Removed from Menu – Orig – Msg – Language and Communication Tips

Message Tips Learned from Generations United Focus Group Study:

In framing an effective message, first do no harm. More specifically, avoid all references to:

  • Parents as “unwilling” to raise their children because it generates blame for the parents.
  • Relative care as a “growing” problem because it invites a counter-argument that distracts the public from the central emotion of the issue.
  • Relative care as “a problem” because it invites a counter-argument that distracts from the central emotion that the families generate.
  • In framing an effective message, the mantra that should be used in describing the issue of relative care to the public should be: “It’s about the child.” All messaging should focus on needs and plight of the children and their potential to overcome their fate with proper and loving care.
  • Remember that a child-focused message is especially powerful because it evokes the archetype of the innocent – a universal, symbolic model that speaks directly to the public’s most deeply-held values and experiences. People readily acknowledge that a child is blameless, and the innocence of the child grabs them emotionally. Grandparents and other relatives act as stewards of this fundamental value by preserving and protecting this innocence.
  • The advocacy community, where appropriate, should consistently use language that evokes the values and strength of caregivers who are willing to step up to the plate on behalf of children.
  • In discussing these issues with the general public, there does not seem to be as much leverage in less emotion-laden language such as lauding the benefits of “tax savings” and “raising productive citizens.” Keep in mind, however, that such language may still be appropriate for certain targeted audiences, such as policy makers.
  • In discussing these issues with the general public, be sure to emphasize the most compelling theme: No matter why parents can no longer take care of their children – death, divorce, neglect, abuse or poverty – it never, ever is the ‘fault’ of the child.

Kinship Care: What’s in a name?

The language we use to describe a person or an issue plays an important role in how the public reacts to them. Although “kinship care” has become popular shorthand for the more cumbersome phrase “grandparents and other relatives raising children,” preliminary research suggests that it does not resonate with the public and, in some cases, with relative caregivers. In fact, focus group participants in this study generally shied away from any language using “kin” or “kinship.” Try not to use the term “kinship care” when talking to members of the public or reporters who know little about the issue. It elicits a neutral reaction at best and does not win any friends to the cause. So what terms work? Generally speaking, focus group participants were drawn to more value-laden terminology – language that seems to embody and embrace the positive, emotional role that grandparents and other relative caregivers play in the lives of children. These terms included Families Raising Families, Grandfamilies, and Stay Together Families.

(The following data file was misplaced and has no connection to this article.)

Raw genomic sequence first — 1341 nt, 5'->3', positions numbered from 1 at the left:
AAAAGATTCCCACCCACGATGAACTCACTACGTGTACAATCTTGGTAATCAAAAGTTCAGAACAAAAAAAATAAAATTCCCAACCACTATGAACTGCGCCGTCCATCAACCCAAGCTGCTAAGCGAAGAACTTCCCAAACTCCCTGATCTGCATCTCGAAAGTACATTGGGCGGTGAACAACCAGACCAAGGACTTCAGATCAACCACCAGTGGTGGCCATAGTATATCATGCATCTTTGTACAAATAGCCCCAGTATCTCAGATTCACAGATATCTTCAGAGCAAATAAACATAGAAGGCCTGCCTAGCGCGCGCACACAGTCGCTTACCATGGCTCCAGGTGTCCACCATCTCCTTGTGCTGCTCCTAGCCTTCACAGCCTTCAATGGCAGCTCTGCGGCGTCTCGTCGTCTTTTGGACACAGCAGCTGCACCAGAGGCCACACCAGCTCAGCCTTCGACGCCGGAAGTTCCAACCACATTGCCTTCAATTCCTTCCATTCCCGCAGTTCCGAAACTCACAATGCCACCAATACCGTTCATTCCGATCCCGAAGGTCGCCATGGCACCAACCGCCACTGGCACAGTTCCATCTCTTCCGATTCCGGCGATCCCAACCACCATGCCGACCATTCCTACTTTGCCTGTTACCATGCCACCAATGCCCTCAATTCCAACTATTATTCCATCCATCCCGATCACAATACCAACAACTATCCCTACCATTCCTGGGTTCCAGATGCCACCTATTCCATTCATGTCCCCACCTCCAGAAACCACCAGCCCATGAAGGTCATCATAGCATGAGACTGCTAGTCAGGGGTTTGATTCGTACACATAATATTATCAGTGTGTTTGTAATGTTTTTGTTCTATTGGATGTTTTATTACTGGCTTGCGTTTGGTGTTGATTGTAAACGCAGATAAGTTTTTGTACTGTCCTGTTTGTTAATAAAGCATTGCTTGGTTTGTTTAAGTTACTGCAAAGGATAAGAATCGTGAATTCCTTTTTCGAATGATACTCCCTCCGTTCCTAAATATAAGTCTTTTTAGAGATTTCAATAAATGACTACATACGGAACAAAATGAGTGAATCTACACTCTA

Other Helpful Resources

Disclaimer: Advocates for Families First is not specifically endorsing any group. This is not a comprehensive list.

Generations United’s Grandparents and Other Relatives Raising Children: The Second Intergenerational Action Agenda includes a historical perspective on how the media has covered the issues of grandparents and other relatives raising grandchildren over the past two decades, including the results of a review of more than 500 relevant articles. www.gu.org

Frameworks Institute advances the nonprofit sector’s communications capacity by identifying, translating, and developing research for framing the public discourse on social problems. Especially helpful are FrameWorks E-Zines, on-line newsletters that analyze new and effective messaging strategies. 202-833-1600 or www.frameworksinstitute.org.

The Communications Consortium Media Center is a public interest organization dedicated to helping nonprofit organizations use new media and telecommunications technologies for public education and policy change. 202-326-8700 or www.ccmc.org.

agoodman is a communications consulting firm that helps public interest groups, foundations, and progressive businesses reach more people more effectively with helpful publications. 213-386-9501 or www.agoodmanonline.com.

Hershey Cause Communications is a nonprofit communications firm that advances the work of foundations and nonprofits through communications that reach, inspire, and motivate. A free copy of their Communications Toolkit: A Guide to Navigating Communications for the Nonprofit World can be ordered from their website. 310-458-2823 or www.causecommunications.org.

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